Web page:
The main reason I decided to buy it was because it had the "funny stacks".  To my knowledge, a small number of CN PSC cabooses had their stacks relocated from the as built positions to either side of the cupola.  This was done because the stacks were directly in the sightlines of the conductor/rear end brakeman who would be sitting in the cupola at any given time.

This caboose was also numbered, albeit incorrectly for a caboose with the funny stacks.  I promptly renumbered it and added some other misc decals, as I did with the Hawker.  It also received the same weathering tactics.

My current fleet, which consists of two wood cabooses from True Line, an Athabasca PSC brass kit, a Van Hobbies Hawker Siddeley, and two Sylvan transfer van resin kits.  The weathered wood caboose was custom painted by yours truly.  The second one will be weathered as well, however I plan to add modern storm windows to that one.  The Athabasca is near completion, but I still have two in the boxes to build.  The HS is self explanatory and the Sylvan transfer vans were also built by me.  I have one more of those in the box as well.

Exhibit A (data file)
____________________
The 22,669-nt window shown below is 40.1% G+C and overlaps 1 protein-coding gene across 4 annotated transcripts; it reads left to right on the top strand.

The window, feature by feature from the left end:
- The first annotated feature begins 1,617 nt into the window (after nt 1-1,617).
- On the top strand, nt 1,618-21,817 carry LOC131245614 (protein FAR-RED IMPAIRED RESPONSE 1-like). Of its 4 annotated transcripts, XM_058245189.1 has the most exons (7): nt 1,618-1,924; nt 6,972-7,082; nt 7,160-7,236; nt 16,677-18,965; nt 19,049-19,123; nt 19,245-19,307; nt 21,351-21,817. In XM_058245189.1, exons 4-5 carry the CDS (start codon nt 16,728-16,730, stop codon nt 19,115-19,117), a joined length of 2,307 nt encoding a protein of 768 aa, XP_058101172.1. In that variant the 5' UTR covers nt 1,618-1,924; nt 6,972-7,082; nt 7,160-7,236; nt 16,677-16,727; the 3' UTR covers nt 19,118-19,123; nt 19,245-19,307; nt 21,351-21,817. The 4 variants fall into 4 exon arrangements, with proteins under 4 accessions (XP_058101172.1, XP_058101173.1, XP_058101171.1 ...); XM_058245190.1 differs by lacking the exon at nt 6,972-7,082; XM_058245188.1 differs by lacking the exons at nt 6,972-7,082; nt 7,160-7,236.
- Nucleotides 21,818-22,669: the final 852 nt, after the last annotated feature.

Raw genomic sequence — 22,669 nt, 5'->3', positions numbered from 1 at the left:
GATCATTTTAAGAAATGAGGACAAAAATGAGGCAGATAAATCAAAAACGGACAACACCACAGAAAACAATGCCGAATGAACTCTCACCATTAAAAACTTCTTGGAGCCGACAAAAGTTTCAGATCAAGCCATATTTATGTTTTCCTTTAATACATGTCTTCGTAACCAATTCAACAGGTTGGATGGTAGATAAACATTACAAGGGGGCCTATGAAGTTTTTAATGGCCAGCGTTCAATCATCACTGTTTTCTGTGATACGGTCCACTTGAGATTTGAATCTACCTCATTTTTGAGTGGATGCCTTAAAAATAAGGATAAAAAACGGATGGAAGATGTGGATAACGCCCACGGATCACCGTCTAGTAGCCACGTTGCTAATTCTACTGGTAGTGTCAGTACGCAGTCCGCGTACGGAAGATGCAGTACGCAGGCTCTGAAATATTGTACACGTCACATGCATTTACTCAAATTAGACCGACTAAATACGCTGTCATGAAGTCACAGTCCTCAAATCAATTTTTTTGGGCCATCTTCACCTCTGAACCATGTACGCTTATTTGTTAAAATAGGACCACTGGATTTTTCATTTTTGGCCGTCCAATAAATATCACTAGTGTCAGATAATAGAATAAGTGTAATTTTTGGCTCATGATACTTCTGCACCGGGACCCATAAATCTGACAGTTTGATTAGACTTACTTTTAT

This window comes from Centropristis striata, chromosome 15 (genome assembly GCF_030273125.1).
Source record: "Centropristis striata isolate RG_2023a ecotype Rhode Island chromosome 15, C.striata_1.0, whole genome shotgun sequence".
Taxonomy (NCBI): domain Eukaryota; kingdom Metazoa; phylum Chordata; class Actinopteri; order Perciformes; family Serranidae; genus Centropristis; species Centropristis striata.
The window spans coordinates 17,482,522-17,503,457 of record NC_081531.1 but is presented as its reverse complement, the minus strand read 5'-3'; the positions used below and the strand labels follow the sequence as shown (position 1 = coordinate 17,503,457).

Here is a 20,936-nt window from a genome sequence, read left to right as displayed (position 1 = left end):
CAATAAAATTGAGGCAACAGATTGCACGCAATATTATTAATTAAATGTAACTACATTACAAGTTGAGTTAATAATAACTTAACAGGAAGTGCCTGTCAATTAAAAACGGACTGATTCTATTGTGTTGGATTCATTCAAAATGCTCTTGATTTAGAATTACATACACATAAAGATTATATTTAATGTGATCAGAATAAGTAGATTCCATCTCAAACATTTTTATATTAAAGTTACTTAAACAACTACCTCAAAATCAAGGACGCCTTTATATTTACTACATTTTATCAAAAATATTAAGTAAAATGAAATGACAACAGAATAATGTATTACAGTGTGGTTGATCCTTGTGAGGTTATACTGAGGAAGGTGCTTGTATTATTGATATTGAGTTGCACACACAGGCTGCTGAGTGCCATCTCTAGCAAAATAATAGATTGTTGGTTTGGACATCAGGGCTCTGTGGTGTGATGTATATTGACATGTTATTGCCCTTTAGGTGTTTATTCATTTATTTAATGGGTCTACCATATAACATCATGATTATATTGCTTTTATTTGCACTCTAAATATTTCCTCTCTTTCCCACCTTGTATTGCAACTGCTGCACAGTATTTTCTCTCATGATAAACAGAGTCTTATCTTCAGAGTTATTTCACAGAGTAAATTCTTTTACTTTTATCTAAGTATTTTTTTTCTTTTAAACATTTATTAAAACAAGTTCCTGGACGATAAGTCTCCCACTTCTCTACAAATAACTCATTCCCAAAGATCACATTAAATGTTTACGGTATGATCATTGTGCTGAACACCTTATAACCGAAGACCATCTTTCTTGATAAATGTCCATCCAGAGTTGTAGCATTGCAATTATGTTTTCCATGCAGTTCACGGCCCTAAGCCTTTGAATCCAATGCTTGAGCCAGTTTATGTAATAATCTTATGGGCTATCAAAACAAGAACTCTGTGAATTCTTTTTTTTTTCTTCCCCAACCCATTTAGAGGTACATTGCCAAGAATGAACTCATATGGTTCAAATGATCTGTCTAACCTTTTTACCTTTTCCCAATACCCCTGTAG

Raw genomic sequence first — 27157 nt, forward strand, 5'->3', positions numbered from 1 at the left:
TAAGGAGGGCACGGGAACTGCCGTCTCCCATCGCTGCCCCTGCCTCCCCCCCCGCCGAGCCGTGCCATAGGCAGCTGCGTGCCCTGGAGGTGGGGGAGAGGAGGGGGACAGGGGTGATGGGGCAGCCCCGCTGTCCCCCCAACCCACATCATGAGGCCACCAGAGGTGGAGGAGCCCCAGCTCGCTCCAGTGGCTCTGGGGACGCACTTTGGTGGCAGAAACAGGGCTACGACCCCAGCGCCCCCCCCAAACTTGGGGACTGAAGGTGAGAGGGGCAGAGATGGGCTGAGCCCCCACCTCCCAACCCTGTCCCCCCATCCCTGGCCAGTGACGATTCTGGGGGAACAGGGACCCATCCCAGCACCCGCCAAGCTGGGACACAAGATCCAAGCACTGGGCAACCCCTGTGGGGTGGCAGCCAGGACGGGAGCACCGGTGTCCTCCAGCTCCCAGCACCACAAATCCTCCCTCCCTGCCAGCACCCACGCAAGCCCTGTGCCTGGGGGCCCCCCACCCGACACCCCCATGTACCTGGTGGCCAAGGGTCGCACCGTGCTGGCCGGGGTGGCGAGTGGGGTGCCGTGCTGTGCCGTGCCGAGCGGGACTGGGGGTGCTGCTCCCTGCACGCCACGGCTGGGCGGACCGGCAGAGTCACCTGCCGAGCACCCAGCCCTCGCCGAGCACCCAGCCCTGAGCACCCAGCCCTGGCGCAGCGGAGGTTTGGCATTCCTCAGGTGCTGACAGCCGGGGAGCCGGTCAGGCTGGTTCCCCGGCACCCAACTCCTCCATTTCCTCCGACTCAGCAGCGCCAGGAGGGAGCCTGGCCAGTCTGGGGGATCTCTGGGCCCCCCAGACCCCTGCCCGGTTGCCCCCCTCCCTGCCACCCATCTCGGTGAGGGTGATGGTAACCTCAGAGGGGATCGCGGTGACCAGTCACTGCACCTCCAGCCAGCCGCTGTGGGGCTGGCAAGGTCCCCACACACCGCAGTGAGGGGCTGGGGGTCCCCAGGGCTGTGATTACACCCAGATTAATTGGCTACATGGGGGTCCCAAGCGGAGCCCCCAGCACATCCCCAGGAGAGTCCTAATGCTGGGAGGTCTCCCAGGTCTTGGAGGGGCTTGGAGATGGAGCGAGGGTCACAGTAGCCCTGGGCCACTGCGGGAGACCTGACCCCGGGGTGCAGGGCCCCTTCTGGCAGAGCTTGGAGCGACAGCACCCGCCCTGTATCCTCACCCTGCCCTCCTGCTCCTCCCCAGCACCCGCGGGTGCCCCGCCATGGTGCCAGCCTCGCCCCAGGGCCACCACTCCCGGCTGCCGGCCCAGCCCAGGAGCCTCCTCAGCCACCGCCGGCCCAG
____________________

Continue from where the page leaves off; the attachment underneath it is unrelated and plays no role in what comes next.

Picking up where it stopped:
Once those remaining caboose kits are completed, I will have the necessary fleet I desire for my operations!

Sunday, 22 February 2015

The Haul

I've been busy working on my UMG modules as well as my new switching layout which grew from the ashes of my previous layout so I haven't had much time to post here.

Here is my haul from Springfield.

As I said I had everything I was after in a couple of hours on the first day.  Everything else was bonus.  Among the pile are 9 Walthers woodchip hoppers (to be repainted), five 40' boxcars, two RS-11's (will be RS-18's), some weathering powders, a parts chopper, water tower, weathering stains, thee proto tank cars (for the Chandler Mill) some magazines featuring Gaspe railroading and two BAR cars from the Eastern Maine Modellers group.

Here's another shot of those BAR cars.  The boxcar needs stirrups.

This woodchip car was scratcbuilt by the group.

I weathered the tank cars promptly to match prototype photos.

OK, technically I didn't buy this in Springfield, but I met a vendor who had one for sale back home in Canada.  It arrived last week.  I also have an OMI Point Sainte Charles on the way from him as well.